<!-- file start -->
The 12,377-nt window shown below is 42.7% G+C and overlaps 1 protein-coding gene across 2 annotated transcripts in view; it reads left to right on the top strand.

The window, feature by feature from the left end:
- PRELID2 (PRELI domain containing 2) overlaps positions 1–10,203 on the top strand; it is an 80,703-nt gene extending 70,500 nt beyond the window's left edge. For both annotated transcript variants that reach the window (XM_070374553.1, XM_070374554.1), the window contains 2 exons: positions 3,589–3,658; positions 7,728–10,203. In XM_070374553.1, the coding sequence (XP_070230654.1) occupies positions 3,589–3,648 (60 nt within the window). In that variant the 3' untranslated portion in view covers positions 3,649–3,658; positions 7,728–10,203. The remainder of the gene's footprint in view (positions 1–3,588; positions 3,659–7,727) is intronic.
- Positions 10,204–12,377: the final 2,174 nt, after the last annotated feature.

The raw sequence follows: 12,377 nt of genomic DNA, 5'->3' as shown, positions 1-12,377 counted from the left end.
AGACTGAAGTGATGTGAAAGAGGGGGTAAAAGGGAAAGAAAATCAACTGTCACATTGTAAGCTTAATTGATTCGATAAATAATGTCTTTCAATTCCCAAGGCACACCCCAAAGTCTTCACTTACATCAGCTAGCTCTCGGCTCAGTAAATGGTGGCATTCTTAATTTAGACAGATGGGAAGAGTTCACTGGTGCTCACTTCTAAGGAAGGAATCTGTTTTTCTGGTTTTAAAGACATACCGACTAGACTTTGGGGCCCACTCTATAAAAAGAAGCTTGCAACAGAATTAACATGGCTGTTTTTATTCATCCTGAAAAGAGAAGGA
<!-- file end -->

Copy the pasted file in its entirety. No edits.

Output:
The 12,377-nt window shown below is 42.7% G+C and overlaps 1 protein-coding gene across 2 annotated transcripts in view; it reads left to right on the top strand.

The window, feature by feature from the left end:
- PRELID2 (PRELI domain containing 2) overlaps positions 1–10,203 on the top strand; it is an 80,703-nt gene extending 70,500 nt beyond the window's left edge. For both annotated transcript variants that reach the window (XM_070374553.1, XM_070374554.1), the window contains 2 exons: positions 3,589–3,658; positions 7,728–10,203. In XM_070374553.1, the coding sequence (XP_070230654.1) occupies positions 3,589–3,648 (60 nt within the window). In that variant the 3' untranslated portion in view covers positions 3,649–3,658; positions 7,728–10,203. The remainder of the gene's footprint in view (positions 1–3,588; positions 3,659–7,727) is intronic.
- Positions 10,204–12,377: the final 2,174 nt, after the last annotated feature.

The raw sequence follows: 12,377 nt of genomic DNA, 5'->3' as shown, positions 1-12,377 counted from the left end.
AGACTGAAGTGATGTGAAAGAGGGGGTAAAAGGGAAAGAAAATCAACTGTCACATTGTAAGCTTAATTGATTCGATAAATAATGTCTTTCAATTCCCAAGGCACACCCCAAAGTCTTCACTTACATCAGCTAGCTCTCGGCTCAGTAAATGGTGGCATTCTTAATTTAGACAGATGGGAAGAGTTCACTGGTGCTCACTTCTAAGGAAGGAATCTGTTTTTCTGGTTTTAAAGACATACCGACTAGACTTTGGGGCCCACTCTATAAAAAGAAGCTTGCAACAGAATTAACATGGCTGTTTTTATTCATCCTGAAAAGAGAAGGA